Why do I like aged white wines and why do I offer them ?

In my case, I do not know when started my attraction for old white wines. Maybe being Catalan, I was early confronted with old Rivesaltes and Rancios. Wines that silenced the most talkative. The latter speaking only by language slams, nods and complicit glances. It was during these late nights of "Festa major", the great votive festivals of our villages of the South where we went to tour the "barricots". These little barrels in which our fathers and grandfathers had patiently added each year, the best white wines of Macabeu in an endless solera. Hard test for the neophyte to be confronted with these powerful aromas of nuts and curry. We know today that the molecule responsible for these odors is the sotolon. This compound, formed during the breeding, is also found in the « Vin jaune » or in the Jerez. After such an introduction, I could face all the wines of the planet. For an initiation, we could have done more subtle.

During my oenology studies, passionate about tasting, I gradually discovered this complex world of old wines. The red ones of course but, even more surprising, the whites that were introduced to us by the vine growers of the vineyards we visited. These beautiful verticals in Burgundy, Loire, Jurançon, Rhône, Jura, Alsace and even Champagne have strengthened my taste for these wines of an aromatic richness often indefinable.

I could have worried about this singular attraction for well-bred wines if I had not met, in my young career, some other passionate people sharing my tastes. First of all the grandfather Jaboulet that I met in 1981 while I was interested in the aromas of Syrah. After a hot afternoon of harvest in Tain Hill, he invited me to discover some nectars from his personal winery. Among them : an eight-year-old Roussanne who has left an indelible trace in my memory. It is also this memory that made me plant the first vineyard of Roussanne in Roussillon when, a few years later, our appellations were opened to the grape varieties of Rhone. At the same time, in my quest for knowledge, I had the chance to meet other enthusiasts of aged wines and to exchange during long discussions. Among them, I will mention Gaston Huet in Vouvray, Jean Hugel in Riquewihr, Guy Roulot in Meursault, Henri Maire in Arbois, and of course the Catalan friends: Pierre Torres and, on the other side of the Pyrenees, Miguel Torres. I was proud to share these convictions with such winemakers. But is it a case of old-fashioned people? I do not think so because for having exchanged recently with Yves Confuron, one of my former students, I realize that others, younger, share this attraction for well-bred and evolved wines.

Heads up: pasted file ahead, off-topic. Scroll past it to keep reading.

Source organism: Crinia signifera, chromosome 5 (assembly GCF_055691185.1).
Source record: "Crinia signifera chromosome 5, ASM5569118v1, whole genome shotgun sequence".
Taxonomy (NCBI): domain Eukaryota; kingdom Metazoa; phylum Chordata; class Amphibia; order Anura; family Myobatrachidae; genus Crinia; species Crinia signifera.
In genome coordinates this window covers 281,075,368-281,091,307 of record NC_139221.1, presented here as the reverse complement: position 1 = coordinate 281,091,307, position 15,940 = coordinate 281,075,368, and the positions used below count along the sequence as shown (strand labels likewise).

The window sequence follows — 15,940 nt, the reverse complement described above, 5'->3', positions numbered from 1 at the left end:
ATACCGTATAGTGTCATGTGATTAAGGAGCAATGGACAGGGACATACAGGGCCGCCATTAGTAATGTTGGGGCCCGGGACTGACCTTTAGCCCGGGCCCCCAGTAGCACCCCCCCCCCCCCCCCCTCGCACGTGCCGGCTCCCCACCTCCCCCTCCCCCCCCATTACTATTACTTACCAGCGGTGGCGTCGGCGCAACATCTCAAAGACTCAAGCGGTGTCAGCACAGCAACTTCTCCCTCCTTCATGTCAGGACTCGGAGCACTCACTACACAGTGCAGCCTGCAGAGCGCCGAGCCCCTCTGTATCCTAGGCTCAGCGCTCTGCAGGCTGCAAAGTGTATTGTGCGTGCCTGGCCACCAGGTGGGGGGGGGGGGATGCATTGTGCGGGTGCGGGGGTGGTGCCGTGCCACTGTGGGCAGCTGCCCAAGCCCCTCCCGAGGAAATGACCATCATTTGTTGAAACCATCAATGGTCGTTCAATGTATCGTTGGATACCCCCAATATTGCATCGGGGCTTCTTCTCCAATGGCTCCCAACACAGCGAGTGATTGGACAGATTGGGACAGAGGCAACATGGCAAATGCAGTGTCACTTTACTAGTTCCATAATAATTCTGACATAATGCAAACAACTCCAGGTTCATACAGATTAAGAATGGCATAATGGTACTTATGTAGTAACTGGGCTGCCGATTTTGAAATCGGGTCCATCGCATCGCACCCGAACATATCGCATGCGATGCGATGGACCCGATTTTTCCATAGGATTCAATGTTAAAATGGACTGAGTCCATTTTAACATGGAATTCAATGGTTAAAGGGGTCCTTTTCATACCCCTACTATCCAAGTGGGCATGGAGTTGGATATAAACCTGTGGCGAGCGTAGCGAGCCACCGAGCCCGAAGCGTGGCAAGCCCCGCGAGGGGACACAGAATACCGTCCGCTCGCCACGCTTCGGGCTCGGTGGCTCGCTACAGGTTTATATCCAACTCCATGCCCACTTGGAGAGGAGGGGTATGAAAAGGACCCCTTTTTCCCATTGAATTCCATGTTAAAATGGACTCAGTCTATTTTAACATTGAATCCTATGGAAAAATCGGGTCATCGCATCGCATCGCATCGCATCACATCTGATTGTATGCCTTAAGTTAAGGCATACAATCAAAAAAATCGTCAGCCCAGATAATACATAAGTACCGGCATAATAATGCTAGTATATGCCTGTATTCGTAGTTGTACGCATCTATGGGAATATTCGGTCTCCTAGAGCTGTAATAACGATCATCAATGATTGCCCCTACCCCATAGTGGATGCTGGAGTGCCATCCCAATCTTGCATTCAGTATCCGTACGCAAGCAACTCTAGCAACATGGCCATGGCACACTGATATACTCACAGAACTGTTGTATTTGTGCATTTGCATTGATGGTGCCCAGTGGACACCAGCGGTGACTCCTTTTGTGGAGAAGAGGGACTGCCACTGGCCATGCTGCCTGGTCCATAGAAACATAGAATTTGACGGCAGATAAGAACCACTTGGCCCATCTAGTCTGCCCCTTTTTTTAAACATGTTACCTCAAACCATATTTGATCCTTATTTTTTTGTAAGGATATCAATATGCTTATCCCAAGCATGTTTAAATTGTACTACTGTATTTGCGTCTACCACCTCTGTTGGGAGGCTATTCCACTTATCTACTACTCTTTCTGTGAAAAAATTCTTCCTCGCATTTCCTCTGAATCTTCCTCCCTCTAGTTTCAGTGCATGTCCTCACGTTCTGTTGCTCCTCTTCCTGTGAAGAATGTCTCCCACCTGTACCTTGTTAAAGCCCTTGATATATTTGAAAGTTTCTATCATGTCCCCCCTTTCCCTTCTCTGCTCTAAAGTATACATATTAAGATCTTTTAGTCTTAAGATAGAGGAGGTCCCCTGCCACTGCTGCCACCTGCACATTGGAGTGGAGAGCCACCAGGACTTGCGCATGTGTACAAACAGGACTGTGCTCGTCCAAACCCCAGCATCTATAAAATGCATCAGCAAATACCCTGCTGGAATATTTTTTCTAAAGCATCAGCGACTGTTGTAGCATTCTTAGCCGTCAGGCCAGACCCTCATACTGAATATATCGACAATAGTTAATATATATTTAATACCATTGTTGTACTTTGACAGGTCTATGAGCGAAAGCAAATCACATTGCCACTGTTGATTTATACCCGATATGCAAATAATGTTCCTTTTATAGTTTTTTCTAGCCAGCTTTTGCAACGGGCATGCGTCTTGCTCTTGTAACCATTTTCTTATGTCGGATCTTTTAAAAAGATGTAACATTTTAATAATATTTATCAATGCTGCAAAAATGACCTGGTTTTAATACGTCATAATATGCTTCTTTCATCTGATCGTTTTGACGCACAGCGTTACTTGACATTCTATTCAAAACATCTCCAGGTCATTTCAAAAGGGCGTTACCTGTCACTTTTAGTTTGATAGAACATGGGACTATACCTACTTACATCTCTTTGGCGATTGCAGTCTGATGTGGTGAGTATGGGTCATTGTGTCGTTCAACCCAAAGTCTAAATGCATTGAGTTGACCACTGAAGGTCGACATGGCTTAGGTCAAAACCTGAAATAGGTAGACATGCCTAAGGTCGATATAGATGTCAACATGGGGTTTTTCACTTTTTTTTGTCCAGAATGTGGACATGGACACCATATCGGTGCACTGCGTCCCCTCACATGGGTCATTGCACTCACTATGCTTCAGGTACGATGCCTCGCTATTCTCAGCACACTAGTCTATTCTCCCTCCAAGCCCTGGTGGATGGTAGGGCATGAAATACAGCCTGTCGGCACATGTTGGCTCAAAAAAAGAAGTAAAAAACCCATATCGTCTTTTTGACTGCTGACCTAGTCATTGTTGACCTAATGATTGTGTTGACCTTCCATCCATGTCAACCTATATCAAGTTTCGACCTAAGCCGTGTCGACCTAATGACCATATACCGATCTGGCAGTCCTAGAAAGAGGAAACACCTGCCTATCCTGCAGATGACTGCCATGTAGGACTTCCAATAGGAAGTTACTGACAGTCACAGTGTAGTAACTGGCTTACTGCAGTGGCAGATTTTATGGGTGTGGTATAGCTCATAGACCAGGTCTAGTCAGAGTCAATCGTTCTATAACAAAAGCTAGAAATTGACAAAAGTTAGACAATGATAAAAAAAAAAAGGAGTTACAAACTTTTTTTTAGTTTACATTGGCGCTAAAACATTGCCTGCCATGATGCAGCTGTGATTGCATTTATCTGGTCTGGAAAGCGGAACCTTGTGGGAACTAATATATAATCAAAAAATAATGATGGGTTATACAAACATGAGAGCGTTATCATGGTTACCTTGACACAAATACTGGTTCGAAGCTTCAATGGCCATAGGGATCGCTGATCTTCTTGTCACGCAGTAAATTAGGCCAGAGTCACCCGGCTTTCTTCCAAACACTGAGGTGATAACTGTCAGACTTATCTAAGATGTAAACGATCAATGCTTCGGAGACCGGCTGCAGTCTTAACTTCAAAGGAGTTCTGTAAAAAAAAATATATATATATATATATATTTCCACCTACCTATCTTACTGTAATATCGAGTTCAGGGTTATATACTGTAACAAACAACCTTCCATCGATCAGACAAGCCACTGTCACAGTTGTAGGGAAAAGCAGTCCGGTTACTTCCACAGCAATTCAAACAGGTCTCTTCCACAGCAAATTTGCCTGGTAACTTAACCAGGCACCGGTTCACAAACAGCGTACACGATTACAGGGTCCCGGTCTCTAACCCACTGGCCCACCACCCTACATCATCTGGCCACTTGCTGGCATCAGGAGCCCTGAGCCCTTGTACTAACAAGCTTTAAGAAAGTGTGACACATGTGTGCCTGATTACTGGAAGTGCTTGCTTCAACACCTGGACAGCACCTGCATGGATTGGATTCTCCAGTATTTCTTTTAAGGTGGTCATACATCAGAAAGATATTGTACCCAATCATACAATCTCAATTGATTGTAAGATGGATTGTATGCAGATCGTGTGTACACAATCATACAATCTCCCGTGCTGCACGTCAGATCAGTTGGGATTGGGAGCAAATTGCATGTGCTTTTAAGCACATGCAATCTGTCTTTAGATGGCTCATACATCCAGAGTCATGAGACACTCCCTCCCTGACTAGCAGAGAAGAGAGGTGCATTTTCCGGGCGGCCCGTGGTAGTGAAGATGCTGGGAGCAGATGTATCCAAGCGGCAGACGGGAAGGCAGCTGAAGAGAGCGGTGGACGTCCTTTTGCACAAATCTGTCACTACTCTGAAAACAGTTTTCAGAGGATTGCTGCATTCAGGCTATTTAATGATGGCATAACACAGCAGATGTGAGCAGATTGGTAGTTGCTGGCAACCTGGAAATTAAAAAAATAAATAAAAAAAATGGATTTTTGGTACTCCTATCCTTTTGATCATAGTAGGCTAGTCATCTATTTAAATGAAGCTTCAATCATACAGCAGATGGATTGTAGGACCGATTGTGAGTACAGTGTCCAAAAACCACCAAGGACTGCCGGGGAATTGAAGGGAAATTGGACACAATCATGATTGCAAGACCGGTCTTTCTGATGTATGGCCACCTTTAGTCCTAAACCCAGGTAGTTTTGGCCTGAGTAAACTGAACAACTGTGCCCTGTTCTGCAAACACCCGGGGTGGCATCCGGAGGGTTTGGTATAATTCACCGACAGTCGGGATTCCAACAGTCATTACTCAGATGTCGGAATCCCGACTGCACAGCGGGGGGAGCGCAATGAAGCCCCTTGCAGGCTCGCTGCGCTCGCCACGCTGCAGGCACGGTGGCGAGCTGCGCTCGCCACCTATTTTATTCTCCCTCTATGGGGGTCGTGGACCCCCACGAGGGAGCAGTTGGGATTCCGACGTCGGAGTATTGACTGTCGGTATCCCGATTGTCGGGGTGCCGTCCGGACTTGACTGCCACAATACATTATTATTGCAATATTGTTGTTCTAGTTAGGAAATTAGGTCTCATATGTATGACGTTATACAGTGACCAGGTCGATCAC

After a few decades as a researcher on aromas in the laboratories of INRA and Agro, I begin to understand why old wines develop such a complex aromaticity. In fact, if young wines quickly lose their fermentation aromas, they are quickly replaced by a cohort of molecules that form under the effect of aging. I mentioned Sotolone, but this molecule is not the only one to appear. The slow hydrolysis of the glycosides and the interconversions or chemical modifications of the molecules of which they are the precursors, amplify month after month the power and the aromatic complexity. Would it be sacrilege to taste a Muscat under one year old? I am not far from thinking it. On another note, in an old wine, I wait for the gradual appearance of dimethyl sulphide with the wonderful smell of truffle and black olive, piperitone and its menthol smell, some norisoprenoids and their notes of tea. , balsamic, mineral or even petrol, coumarins with hay and dried flowers smell, furfuryl alcohol with the smell of verbena ... This list is long, non-exhaustive, and I will not give you a lesson on aromas. But these aromas, beautiful as they are, are not the only guarantors of an aptitude for aging. Balance and taste power are essential. Some will talk to you about the acid freshness as a guarantee of a good evolution. Yes certainly, but we will not forget a discreet tannic presence combined with a slight hint of bitterness. These last sensations are opposed in a harmonious dialogue with the sweetness brought by the alcohol and the polysaccharides extracted from the yeasts by a laborious batonnage. In a nutshell, the goal is a certain "intelligent" concentration without being overwhelming. Fullness due to low or moderate yields rather than exaggerated extraction or exclusive passage in new barrels.

I'm lucky, the clay-limestone soil of Vingrau gives a nice acid tension to my wines. During the production of the Les Sorbiers and Les Magdaléniens, I apply myself to highlight all these elements from the vineyard and the choice of soils to pursue, in the cellar, by the application of simple and respectful techniques: gentle extraction, slow fermentation, long aging... It is at this price that today I can taste these wines after more than ten years of guard. Like the great Burgundy and the great Chenin, these wines embellish with age. Do not worry I am also fond of young wines, but the intensity of the emotion is not the same. In our world where immediacy is in order, few people have a wine cabinet or a cool enough place to let their old bottles age. At the Domaine des Chênes, we do it for you by proposing today amazing 2014 and 2015 whites full of freshness. Cheers !

- Alain Razungles